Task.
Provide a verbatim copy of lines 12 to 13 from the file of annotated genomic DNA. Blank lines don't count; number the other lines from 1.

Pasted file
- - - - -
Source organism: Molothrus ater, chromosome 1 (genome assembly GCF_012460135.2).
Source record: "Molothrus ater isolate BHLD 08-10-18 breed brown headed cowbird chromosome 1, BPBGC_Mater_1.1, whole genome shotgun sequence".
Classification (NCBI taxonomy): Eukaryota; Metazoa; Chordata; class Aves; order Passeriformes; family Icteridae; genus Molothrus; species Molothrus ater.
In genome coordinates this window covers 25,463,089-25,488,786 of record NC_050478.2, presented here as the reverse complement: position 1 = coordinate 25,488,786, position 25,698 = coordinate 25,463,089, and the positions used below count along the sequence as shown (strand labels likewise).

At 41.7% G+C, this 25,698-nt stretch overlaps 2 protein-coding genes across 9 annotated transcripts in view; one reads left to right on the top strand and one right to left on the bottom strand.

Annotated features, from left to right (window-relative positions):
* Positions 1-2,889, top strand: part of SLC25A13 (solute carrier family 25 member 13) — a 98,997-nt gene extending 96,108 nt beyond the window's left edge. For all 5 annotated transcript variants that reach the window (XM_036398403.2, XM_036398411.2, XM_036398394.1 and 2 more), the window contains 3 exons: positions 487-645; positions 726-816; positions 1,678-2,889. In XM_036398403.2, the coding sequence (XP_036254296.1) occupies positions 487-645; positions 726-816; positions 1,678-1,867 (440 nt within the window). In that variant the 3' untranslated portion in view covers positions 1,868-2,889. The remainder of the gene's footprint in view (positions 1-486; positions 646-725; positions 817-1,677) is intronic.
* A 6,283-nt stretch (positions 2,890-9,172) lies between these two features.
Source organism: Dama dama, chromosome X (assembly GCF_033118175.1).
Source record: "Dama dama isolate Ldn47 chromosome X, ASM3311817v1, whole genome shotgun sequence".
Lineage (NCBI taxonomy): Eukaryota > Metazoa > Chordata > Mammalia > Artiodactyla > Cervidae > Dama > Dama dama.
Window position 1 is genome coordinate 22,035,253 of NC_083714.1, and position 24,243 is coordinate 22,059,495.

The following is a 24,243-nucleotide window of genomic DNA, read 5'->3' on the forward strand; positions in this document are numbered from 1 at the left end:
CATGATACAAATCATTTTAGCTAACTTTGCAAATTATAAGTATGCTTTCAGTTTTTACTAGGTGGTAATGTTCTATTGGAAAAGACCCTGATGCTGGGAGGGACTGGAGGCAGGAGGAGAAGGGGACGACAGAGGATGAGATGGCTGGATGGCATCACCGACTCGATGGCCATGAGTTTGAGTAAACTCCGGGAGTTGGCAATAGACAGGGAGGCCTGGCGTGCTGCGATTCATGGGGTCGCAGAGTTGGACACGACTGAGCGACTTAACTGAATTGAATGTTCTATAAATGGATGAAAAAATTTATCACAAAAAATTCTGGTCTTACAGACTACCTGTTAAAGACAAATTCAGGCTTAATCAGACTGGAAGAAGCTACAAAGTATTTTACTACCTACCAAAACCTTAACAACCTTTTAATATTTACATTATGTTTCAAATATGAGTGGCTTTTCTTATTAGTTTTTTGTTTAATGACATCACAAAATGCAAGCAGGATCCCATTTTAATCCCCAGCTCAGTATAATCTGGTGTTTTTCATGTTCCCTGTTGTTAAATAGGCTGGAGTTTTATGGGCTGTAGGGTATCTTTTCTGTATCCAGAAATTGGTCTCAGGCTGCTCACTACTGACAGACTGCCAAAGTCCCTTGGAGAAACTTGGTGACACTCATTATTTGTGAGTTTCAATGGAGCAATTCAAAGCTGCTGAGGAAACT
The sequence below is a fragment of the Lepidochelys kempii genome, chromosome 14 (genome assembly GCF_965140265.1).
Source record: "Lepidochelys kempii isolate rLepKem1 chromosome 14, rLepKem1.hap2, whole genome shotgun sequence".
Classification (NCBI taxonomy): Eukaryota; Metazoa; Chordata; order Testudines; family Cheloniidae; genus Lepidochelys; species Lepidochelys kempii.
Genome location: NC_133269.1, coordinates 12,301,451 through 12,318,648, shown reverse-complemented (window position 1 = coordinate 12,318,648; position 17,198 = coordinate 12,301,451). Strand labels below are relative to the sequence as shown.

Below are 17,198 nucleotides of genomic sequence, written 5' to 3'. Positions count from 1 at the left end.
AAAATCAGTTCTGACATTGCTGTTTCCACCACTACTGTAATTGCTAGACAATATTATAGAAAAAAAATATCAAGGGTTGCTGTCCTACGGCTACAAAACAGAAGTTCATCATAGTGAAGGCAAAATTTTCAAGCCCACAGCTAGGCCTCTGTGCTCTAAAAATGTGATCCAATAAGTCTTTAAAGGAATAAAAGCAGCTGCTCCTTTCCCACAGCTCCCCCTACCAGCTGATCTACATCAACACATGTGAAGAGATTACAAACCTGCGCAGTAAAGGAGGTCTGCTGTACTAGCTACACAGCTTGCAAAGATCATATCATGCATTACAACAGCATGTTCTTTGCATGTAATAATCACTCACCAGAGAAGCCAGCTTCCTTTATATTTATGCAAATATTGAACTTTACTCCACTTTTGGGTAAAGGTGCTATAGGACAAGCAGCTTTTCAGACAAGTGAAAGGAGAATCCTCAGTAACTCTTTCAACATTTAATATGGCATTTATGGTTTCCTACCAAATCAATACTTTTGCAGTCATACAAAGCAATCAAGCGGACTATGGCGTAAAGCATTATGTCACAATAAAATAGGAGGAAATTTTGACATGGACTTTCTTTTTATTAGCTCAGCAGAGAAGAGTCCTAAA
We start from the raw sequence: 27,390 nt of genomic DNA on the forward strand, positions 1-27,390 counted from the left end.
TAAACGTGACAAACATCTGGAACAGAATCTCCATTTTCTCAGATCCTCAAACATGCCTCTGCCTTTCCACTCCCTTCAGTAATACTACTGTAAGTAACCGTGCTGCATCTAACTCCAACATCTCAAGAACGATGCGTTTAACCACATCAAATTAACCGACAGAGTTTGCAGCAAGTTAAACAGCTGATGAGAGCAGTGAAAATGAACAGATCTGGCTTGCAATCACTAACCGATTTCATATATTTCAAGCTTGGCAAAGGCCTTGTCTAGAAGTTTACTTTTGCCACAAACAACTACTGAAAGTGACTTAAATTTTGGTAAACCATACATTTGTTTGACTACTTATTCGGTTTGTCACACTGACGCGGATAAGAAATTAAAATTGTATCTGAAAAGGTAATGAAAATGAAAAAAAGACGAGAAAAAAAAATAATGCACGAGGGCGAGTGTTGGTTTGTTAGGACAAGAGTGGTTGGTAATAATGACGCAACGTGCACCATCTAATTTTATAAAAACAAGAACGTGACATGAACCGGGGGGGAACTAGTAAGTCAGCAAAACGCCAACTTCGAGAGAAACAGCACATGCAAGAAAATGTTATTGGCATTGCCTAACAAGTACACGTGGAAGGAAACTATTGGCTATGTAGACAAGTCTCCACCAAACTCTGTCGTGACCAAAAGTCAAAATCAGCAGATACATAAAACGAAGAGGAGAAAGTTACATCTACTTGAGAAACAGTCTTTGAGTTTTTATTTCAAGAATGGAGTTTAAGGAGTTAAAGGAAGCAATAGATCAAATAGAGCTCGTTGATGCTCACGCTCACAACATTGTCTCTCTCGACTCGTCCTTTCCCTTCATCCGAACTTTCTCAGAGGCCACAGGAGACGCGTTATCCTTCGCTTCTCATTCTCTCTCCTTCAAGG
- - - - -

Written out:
Window position 1 is genome coordinate 22,035,253 of NC_083714.1, and position 24,243 is coordinate 22,059,495.

The following is a 24,243-nucleotide window of genomic DNA, read 5'->3' on the forward strand; positions in this document are numbered from 1 at the left end: